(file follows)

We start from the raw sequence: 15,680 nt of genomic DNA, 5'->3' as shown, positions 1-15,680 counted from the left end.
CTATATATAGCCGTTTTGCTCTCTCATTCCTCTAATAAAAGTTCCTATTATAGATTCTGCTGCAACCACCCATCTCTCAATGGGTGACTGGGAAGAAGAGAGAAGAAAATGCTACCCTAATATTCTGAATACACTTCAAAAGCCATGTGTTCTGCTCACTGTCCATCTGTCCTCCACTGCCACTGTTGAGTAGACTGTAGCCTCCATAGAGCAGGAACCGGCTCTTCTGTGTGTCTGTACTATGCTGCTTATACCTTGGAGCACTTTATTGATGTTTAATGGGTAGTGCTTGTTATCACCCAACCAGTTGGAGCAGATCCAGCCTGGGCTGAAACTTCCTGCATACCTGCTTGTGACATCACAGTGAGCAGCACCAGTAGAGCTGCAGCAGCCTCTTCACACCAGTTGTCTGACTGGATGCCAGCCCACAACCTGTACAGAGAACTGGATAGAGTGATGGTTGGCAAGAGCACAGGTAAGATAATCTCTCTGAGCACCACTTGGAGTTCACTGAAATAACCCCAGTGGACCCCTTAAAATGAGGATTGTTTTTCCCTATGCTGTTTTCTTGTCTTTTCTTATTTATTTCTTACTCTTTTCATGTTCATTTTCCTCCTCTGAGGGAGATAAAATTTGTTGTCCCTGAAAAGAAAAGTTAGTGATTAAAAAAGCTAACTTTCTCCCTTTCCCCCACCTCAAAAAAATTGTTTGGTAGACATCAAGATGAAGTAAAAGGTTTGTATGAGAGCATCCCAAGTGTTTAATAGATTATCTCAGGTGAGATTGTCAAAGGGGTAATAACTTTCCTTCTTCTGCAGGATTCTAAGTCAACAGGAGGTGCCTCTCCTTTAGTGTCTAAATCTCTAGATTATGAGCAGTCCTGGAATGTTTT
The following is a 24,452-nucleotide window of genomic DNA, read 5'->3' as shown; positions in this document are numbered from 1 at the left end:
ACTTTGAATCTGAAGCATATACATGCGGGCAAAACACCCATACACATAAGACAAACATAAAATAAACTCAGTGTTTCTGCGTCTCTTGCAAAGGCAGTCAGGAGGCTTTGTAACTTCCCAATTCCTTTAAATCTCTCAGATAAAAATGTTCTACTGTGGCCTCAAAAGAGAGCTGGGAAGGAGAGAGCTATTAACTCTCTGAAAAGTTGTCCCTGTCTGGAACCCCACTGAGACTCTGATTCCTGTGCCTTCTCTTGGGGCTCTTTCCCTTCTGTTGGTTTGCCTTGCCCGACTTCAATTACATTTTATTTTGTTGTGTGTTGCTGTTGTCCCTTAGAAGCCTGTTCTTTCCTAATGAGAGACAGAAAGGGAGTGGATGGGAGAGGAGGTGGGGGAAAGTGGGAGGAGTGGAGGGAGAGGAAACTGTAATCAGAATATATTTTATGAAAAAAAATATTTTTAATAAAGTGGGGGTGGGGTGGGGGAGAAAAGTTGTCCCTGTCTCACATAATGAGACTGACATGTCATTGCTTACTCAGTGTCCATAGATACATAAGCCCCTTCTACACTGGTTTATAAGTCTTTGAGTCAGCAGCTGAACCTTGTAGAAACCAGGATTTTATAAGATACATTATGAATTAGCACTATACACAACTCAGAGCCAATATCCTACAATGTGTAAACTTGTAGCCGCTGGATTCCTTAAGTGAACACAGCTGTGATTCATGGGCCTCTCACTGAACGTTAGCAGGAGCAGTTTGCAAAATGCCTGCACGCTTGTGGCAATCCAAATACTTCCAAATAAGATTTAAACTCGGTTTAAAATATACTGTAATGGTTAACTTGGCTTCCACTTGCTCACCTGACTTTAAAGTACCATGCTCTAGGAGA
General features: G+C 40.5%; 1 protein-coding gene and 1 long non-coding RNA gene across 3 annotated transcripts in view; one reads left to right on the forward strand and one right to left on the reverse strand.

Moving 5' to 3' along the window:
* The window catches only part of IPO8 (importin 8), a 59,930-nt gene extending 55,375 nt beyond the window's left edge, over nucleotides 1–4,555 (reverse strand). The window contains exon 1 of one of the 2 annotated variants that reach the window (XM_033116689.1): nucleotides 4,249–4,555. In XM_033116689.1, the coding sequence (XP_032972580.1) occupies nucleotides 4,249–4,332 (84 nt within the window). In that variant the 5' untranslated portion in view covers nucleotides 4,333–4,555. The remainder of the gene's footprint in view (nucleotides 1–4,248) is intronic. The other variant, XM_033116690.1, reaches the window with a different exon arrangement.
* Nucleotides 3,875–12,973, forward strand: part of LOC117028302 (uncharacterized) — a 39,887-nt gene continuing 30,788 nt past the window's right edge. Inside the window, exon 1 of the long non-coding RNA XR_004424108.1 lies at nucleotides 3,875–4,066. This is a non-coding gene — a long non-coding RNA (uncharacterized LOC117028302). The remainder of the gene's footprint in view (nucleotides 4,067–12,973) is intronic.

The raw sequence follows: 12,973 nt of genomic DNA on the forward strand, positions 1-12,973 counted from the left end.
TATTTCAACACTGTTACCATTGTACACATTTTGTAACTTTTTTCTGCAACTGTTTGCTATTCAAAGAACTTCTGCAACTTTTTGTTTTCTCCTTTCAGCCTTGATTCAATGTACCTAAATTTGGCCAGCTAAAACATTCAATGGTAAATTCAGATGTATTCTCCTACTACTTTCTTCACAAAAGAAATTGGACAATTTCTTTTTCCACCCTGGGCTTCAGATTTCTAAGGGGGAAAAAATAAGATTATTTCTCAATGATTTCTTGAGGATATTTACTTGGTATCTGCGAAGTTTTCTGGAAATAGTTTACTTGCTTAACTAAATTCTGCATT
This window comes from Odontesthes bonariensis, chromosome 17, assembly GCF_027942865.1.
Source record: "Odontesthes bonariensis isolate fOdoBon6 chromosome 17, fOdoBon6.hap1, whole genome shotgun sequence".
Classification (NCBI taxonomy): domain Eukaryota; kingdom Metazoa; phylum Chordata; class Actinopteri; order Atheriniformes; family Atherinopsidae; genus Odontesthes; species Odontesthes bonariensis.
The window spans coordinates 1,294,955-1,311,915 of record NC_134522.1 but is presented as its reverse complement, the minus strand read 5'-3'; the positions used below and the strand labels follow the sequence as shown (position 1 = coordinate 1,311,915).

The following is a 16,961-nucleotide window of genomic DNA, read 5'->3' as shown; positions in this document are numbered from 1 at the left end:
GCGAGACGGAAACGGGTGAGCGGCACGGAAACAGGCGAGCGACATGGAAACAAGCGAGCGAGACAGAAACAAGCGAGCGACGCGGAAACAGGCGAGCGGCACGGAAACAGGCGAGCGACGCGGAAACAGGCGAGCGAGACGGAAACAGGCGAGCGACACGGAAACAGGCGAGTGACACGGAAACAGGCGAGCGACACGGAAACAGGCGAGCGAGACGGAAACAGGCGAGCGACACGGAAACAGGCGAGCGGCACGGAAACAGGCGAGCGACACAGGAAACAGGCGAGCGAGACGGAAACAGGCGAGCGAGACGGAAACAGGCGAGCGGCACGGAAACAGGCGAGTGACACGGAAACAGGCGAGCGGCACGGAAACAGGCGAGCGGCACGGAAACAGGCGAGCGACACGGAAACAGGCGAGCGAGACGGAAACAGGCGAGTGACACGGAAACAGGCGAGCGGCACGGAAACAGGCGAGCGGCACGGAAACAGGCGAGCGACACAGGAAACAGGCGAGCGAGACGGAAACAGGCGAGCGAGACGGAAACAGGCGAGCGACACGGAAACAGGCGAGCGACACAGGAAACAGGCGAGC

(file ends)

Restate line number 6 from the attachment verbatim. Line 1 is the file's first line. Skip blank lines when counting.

Moving 5' to 3' along the window: